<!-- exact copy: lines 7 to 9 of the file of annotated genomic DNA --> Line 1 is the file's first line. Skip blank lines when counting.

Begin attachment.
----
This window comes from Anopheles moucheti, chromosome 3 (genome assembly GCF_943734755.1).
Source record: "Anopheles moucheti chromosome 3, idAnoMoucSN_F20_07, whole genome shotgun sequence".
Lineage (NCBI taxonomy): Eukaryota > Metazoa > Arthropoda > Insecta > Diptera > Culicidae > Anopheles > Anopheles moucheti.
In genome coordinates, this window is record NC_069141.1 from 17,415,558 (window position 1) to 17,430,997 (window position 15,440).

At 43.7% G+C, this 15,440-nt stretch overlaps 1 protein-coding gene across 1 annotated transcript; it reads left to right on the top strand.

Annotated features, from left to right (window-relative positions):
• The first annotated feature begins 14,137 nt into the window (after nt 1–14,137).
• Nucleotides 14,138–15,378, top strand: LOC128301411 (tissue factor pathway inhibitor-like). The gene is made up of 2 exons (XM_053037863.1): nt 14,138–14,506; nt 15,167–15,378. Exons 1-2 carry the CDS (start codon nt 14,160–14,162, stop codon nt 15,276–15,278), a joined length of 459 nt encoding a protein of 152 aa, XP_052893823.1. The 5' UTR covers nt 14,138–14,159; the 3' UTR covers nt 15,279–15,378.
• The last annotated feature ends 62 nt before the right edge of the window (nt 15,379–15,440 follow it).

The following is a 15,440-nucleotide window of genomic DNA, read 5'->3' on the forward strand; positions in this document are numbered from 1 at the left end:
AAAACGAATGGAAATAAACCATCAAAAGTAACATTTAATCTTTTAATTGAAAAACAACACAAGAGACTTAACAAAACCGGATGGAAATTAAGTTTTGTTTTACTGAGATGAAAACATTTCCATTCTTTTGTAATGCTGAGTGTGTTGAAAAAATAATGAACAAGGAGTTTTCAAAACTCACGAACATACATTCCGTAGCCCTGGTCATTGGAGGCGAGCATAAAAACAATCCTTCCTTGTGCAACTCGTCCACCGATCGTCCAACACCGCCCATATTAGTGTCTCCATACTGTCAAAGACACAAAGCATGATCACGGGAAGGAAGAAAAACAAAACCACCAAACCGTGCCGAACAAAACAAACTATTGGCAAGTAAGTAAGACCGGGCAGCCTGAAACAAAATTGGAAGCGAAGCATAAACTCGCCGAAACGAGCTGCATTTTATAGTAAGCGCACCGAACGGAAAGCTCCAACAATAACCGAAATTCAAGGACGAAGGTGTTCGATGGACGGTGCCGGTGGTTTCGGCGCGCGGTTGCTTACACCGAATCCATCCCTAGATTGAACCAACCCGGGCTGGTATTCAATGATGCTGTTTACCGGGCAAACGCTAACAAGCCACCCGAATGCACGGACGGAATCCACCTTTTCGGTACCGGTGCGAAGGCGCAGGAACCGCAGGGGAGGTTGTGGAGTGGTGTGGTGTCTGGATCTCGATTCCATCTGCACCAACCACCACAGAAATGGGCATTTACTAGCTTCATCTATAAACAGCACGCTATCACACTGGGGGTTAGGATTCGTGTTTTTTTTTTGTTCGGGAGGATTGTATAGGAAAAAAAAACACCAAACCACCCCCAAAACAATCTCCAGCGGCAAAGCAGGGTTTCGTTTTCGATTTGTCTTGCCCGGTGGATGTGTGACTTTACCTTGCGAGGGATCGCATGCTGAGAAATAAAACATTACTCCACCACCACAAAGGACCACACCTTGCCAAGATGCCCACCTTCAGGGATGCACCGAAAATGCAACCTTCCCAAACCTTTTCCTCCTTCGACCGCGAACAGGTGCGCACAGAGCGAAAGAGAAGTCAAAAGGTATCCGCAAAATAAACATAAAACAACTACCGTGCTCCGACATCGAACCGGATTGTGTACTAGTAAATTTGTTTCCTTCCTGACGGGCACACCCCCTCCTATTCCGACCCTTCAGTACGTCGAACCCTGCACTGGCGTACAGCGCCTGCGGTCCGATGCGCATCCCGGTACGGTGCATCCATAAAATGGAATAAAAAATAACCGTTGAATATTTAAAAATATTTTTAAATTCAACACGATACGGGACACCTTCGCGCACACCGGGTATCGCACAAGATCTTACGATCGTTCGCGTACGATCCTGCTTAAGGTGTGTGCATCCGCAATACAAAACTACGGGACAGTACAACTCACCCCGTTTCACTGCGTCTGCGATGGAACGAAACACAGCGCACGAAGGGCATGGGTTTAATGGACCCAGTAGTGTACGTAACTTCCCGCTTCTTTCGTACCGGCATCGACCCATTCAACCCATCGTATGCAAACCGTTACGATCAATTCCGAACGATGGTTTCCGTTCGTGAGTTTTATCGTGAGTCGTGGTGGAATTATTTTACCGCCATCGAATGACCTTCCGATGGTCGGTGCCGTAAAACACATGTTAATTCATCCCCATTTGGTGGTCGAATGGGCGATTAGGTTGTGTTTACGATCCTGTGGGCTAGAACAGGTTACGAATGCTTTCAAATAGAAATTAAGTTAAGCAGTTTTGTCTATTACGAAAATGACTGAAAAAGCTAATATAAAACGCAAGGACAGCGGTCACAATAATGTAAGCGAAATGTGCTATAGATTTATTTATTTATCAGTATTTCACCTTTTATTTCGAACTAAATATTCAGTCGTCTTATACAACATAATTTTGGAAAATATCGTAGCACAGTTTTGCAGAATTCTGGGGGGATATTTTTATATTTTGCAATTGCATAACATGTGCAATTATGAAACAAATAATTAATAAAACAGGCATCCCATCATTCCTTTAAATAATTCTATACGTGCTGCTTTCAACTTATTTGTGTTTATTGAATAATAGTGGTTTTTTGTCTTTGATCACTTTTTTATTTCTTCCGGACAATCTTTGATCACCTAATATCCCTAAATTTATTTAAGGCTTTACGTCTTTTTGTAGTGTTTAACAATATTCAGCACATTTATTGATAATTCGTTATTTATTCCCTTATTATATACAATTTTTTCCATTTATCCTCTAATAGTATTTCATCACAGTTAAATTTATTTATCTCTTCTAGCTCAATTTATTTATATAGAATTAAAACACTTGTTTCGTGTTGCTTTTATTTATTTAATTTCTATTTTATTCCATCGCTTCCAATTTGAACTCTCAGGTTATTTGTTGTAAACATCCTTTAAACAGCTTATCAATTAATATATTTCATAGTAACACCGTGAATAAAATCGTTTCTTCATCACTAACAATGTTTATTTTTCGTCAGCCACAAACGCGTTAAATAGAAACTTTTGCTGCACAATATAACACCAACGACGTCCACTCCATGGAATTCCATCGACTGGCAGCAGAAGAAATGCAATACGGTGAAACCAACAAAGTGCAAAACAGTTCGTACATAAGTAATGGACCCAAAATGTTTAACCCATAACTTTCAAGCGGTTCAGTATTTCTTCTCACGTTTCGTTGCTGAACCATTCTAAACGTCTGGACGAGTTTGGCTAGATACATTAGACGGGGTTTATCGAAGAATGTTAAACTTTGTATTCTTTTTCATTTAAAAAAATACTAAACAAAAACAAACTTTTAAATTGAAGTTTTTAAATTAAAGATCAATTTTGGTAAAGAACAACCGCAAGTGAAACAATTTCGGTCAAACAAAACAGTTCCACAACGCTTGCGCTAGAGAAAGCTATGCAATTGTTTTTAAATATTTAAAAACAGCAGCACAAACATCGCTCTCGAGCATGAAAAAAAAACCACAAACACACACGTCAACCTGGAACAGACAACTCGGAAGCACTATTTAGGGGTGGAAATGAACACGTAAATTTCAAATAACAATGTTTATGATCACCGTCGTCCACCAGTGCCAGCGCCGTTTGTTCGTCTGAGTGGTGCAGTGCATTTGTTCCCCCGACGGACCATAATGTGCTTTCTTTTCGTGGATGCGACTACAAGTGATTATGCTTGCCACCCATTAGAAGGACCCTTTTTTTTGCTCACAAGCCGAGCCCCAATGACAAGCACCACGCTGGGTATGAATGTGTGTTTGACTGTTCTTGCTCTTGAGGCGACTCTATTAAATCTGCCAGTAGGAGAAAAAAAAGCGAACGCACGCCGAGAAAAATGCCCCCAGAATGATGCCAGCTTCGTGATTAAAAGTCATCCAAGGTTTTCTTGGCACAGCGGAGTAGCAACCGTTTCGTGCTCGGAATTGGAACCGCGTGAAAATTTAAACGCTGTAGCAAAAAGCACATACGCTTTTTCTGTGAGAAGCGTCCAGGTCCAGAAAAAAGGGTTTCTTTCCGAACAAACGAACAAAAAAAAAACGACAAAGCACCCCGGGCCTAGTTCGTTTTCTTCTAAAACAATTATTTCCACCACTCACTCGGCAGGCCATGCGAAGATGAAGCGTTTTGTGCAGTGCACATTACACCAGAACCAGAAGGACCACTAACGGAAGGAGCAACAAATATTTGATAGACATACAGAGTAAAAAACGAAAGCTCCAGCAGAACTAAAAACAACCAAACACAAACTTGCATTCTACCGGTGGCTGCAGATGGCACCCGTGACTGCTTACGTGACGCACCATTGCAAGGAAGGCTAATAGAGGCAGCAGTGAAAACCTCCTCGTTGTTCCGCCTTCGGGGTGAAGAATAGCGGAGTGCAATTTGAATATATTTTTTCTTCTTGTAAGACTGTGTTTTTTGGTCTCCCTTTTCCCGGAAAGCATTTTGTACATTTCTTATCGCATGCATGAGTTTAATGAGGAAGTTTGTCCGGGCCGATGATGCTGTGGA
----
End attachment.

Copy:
• The first annotated feature begins 14,137 nt into the window (after nt 1–14,137).
• Nucleotides 14,138–15,378, top strand: LOC128301411 (tissue factor pathway inhibitor-like). The gene is made up of 2 exons (XM_053037863.1): nt 14,138–14,506; nt 15,167–15,378. Exons 1-2 carry the CDS (start codon nt 14,160–14,162, stop codon nt 15,276–15,278), a joined length of 459 nt encoding a protein of 152 aa, XP_052893823.1. The 5' UTR covers nt 14,138–14,159; the 3' UTR covers nt 15,279–15,378.
• The last annotated feature ends 62 nt before the right edge of the window (nt 15,379–15,440 follow it).